Don't Pay to Play
These are some of the worst and most common hoaxes because they seem so benign but they can easily cost you a lot of money without getting you anywhere. They tend to disguise themselves in the form of some sort of legitimate opportunity from a legitimate business whether it be getting your song played on the radio, getting you a record deal, or letting you play a showcase in front of a big time A&R rep. The common thread though is that they will all ask you for money to get access. With the exception of membership-based organizations like ASCAP or The Recording Academy, press, marketing, or radio promotion agencies, or a qualified professional industry consultant (determining that requires research though), there are hardly any legitimate music businesses that will charge you in order to get access to a career opportunity (and honestly the aforementioned companies aren't charging you for access, they're charging for their services- but I didn't want to confuse anyone into thinking they are not legitimate businesses because they cost money). Many of these scams offer you what sounds like the chance of a lifetime, and some will even go through a process of choosing only a handful of participants to make it seem more promising, but that is not how the music industry operates. In fact, most contracts will offer you an advance (money in advance of any sales), not the other way around. Many people in the music industry make money by getting a percent of the artist's earnings based on their work together. If that is not the case it should be a serious red flag.
Trust Your Instincts
If something doesn't feel right for whatever reason, you're probably right. Don't risk it even if it seems like an amazing opportunity. If it seems to good to be true, it mostly likely is.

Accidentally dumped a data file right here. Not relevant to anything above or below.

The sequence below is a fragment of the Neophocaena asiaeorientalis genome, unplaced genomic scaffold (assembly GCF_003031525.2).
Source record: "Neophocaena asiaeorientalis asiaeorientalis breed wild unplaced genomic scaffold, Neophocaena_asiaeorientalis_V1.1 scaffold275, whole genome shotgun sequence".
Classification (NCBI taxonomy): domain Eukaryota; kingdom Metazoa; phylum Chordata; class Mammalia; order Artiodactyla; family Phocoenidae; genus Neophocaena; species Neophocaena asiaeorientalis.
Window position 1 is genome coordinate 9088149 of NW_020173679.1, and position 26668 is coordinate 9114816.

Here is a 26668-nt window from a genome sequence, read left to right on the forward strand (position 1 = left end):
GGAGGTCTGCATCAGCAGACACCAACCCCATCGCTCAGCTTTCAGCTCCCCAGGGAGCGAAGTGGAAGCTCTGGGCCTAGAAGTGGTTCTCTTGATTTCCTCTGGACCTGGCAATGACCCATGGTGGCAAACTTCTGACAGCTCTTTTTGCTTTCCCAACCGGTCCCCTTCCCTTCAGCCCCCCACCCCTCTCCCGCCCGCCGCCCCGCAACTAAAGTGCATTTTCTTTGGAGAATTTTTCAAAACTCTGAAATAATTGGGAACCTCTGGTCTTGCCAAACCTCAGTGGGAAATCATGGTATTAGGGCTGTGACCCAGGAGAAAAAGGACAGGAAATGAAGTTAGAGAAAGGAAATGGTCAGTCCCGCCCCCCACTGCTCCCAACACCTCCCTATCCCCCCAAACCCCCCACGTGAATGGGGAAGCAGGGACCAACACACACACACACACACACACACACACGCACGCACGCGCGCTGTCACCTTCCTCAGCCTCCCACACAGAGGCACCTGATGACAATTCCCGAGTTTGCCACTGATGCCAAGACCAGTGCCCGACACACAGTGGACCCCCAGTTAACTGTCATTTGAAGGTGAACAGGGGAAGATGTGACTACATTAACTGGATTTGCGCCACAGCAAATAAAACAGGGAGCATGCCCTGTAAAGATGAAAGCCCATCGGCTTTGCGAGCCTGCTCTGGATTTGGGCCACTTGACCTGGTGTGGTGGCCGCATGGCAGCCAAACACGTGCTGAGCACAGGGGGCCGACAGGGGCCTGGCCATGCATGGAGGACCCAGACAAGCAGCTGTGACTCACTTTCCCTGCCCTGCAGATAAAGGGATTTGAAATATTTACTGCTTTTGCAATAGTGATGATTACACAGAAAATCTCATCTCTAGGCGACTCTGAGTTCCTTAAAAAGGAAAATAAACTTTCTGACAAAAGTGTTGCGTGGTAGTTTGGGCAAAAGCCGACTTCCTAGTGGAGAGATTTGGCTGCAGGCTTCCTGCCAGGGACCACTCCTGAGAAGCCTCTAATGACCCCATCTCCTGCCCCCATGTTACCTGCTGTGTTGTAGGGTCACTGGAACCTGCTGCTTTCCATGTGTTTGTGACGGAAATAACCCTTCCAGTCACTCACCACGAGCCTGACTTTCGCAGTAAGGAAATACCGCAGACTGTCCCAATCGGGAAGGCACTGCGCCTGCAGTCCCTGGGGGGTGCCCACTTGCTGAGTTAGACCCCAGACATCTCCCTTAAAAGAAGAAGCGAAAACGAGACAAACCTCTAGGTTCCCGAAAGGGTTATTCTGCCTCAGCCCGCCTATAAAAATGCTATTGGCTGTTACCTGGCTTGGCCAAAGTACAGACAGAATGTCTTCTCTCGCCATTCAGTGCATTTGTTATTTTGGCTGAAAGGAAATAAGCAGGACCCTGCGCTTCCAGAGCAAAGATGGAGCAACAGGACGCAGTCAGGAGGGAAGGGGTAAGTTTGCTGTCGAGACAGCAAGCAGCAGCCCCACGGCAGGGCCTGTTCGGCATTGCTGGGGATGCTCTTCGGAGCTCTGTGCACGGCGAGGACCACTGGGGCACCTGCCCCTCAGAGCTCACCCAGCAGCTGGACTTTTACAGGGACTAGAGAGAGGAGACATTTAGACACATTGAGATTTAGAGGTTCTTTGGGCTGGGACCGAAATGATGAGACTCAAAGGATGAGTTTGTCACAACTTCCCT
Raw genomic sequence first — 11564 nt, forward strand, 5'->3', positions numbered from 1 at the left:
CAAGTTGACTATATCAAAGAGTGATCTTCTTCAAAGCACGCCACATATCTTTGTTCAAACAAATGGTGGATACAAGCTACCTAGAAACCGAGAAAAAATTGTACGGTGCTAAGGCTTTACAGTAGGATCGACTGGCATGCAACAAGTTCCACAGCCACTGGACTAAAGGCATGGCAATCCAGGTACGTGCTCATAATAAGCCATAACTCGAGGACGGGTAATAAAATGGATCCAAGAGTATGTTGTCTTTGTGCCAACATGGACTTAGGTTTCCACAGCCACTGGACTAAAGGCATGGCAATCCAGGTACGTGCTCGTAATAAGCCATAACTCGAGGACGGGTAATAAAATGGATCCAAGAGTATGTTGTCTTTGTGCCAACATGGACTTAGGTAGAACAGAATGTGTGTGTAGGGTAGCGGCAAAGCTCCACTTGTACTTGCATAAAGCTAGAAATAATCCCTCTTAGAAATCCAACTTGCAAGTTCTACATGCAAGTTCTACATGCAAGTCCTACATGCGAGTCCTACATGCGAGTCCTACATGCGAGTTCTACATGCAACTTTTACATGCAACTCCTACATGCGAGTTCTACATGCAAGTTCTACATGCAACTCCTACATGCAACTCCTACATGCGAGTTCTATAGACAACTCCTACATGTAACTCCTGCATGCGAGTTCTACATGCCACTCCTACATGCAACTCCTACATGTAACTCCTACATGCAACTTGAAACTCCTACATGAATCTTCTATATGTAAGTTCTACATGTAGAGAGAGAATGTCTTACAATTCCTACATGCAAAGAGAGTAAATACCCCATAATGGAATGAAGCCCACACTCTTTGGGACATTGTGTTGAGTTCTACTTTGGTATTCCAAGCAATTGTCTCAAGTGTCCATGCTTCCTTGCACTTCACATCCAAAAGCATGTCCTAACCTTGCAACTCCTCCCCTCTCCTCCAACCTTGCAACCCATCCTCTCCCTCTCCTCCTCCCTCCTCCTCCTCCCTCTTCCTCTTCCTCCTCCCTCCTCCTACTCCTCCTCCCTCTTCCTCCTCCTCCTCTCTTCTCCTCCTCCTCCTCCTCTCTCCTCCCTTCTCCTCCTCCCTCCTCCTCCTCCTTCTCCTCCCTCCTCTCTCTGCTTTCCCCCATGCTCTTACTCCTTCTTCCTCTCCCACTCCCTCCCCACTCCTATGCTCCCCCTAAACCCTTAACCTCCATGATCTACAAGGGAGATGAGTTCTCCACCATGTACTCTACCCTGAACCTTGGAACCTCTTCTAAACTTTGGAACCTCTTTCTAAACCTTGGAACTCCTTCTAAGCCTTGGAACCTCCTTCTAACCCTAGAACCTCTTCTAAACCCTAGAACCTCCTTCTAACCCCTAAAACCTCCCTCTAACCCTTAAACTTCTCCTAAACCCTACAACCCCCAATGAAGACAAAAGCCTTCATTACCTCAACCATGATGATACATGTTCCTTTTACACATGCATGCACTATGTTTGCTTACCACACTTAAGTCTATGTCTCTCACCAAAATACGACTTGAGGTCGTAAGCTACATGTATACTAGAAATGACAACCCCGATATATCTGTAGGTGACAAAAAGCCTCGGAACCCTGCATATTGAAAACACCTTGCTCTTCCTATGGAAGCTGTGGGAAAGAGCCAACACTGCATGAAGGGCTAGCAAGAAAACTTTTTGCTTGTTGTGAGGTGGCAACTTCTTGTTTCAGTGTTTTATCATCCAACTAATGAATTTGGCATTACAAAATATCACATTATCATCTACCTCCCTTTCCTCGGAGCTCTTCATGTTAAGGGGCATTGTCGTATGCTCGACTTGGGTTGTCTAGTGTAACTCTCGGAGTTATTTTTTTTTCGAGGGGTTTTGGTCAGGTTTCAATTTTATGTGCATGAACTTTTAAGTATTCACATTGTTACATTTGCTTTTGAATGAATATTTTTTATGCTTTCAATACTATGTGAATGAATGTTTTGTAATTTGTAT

Asking questions tends to be a good way to get someone who is trying to swindle you to start to feel nervous. If you ask too many questions they'll be more inclined to leave you alone because they'll realize you're not going to fall for it. Ask if you can speak to former participants. Ask them to name some of their former success stories. Ask about what the next steps of the program are and those thereafter. Ask them what exactly your money goes towards and exactly what you will get in return. Ask for names of key employees, look them up online, and ask if you can speak with them. Better yet, tell them you want to have any legal language reviewed by an attorney.
The Internet is an amazing tool for sharing information, including those about scams. Now, when someone has been cheated, they are likely to take to the Internet to warn other people about it. Find as much information as you can; search the name of the program along with the word "scam." If you can find out names of employees, past clients, and any success stories and look them up too to determine if they've had any real experience in the music industry.
The more you know about how the music industry works, who does what, and how they get paid, the harder it will be for someone to trick you.